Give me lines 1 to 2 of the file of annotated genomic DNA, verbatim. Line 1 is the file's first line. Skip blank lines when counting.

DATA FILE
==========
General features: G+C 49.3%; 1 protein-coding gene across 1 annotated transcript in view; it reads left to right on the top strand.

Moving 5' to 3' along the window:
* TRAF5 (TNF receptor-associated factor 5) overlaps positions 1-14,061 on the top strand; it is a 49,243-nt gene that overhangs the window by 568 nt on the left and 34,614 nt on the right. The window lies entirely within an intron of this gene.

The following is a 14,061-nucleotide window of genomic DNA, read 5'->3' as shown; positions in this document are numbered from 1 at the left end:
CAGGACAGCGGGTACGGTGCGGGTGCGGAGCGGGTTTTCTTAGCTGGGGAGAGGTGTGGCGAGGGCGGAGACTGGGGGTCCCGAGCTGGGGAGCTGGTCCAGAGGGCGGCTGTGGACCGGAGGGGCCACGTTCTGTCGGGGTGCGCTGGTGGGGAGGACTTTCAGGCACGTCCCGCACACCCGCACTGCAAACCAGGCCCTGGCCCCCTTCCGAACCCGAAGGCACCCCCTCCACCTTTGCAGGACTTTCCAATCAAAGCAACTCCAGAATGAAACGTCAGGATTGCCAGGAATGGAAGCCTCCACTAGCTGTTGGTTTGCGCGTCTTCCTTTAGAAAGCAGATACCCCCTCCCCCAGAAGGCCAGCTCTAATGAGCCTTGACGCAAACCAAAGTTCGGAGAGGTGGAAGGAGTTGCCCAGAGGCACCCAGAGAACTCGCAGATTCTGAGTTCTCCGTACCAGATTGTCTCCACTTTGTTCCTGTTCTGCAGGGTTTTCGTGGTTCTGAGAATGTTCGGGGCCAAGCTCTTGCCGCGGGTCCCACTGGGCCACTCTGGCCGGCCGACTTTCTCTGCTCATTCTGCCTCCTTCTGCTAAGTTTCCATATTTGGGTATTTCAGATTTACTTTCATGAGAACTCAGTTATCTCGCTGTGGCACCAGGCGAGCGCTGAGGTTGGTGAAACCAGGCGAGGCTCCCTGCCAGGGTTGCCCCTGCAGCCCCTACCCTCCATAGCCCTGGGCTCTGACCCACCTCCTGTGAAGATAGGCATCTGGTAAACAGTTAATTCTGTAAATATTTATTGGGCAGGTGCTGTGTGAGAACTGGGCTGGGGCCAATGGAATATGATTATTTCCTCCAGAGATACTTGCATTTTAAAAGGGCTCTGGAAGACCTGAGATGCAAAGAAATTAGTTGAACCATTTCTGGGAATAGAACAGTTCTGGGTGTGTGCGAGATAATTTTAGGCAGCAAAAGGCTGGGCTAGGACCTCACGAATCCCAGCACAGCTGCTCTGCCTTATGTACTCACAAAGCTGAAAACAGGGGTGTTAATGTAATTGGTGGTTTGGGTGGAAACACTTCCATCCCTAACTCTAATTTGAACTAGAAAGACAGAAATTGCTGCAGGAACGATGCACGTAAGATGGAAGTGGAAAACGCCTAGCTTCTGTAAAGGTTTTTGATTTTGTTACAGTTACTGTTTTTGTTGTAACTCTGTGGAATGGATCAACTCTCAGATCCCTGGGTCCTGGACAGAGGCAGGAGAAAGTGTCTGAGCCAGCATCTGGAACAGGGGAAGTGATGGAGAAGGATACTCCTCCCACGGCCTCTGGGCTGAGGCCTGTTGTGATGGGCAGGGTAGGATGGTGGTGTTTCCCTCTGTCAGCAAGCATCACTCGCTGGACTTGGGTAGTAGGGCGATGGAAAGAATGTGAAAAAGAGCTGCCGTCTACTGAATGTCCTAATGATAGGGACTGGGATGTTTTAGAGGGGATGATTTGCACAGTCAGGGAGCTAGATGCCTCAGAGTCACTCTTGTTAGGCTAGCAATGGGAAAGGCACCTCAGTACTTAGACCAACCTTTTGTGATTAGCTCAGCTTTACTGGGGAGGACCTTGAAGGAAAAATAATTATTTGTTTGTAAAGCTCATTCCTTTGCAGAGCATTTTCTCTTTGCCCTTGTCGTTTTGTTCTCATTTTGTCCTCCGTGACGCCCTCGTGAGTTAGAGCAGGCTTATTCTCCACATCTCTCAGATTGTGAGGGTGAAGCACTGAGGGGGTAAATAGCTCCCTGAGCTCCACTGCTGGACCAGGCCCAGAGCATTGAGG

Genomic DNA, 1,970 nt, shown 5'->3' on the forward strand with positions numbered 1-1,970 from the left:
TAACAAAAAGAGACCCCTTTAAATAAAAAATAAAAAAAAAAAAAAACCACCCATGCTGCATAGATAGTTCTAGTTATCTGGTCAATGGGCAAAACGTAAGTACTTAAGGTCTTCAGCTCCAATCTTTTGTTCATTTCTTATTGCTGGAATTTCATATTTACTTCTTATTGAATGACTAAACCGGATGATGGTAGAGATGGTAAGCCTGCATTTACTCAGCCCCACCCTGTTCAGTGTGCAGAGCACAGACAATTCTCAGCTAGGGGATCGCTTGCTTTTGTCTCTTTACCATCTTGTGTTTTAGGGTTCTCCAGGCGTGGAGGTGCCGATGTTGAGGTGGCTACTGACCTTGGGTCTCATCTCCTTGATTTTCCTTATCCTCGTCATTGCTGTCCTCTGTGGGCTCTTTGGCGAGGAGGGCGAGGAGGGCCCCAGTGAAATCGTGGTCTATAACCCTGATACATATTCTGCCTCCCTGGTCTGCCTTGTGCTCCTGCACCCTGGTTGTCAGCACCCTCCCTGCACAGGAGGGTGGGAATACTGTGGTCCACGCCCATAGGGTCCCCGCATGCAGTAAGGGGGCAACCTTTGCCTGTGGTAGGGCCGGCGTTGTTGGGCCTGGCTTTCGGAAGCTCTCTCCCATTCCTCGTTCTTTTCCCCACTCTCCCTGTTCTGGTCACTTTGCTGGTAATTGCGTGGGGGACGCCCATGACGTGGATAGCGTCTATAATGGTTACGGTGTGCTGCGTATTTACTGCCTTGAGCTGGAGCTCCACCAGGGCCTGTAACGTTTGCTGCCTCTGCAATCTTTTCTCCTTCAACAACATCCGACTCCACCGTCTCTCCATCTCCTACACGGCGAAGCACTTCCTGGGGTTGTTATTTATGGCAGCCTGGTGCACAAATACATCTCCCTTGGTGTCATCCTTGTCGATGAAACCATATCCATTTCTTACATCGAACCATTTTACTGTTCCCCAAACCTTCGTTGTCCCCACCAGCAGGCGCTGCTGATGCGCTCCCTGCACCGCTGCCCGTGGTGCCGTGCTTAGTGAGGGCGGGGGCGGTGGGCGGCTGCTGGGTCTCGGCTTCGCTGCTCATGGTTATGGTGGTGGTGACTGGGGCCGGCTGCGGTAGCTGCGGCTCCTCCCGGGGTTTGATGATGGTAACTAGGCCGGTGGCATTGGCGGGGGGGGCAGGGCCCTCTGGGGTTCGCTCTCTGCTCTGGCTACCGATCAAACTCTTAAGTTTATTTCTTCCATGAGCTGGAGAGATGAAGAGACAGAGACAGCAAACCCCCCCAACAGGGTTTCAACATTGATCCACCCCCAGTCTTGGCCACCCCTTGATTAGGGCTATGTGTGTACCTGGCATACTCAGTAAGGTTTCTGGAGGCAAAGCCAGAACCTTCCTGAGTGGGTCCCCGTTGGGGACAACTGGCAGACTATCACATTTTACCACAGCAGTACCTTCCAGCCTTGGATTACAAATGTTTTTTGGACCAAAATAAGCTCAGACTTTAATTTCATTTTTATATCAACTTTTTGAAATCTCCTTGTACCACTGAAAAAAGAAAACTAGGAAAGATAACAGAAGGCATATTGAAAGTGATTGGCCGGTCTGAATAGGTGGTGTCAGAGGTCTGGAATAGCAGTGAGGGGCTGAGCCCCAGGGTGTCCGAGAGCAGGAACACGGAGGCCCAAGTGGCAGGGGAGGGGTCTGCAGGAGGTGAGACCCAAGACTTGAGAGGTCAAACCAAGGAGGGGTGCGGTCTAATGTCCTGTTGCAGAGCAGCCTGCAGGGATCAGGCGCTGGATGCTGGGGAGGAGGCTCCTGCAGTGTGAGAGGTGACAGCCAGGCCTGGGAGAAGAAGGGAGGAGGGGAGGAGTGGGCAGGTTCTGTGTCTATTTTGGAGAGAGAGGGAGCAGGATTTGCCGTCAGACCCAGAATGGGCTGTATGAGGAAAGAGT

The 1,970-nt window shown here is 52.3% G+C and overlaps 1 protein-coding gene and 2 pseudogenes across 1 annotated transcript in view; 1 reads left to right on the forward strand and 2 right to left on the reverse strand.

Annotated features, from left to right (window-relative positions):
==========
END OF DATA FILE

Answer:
General features: G+C 49.3%; 1 protein-coding gene across 1 annotated transcript in view; it reads left to right on the top strand.

Moving 5' to 3' along the window: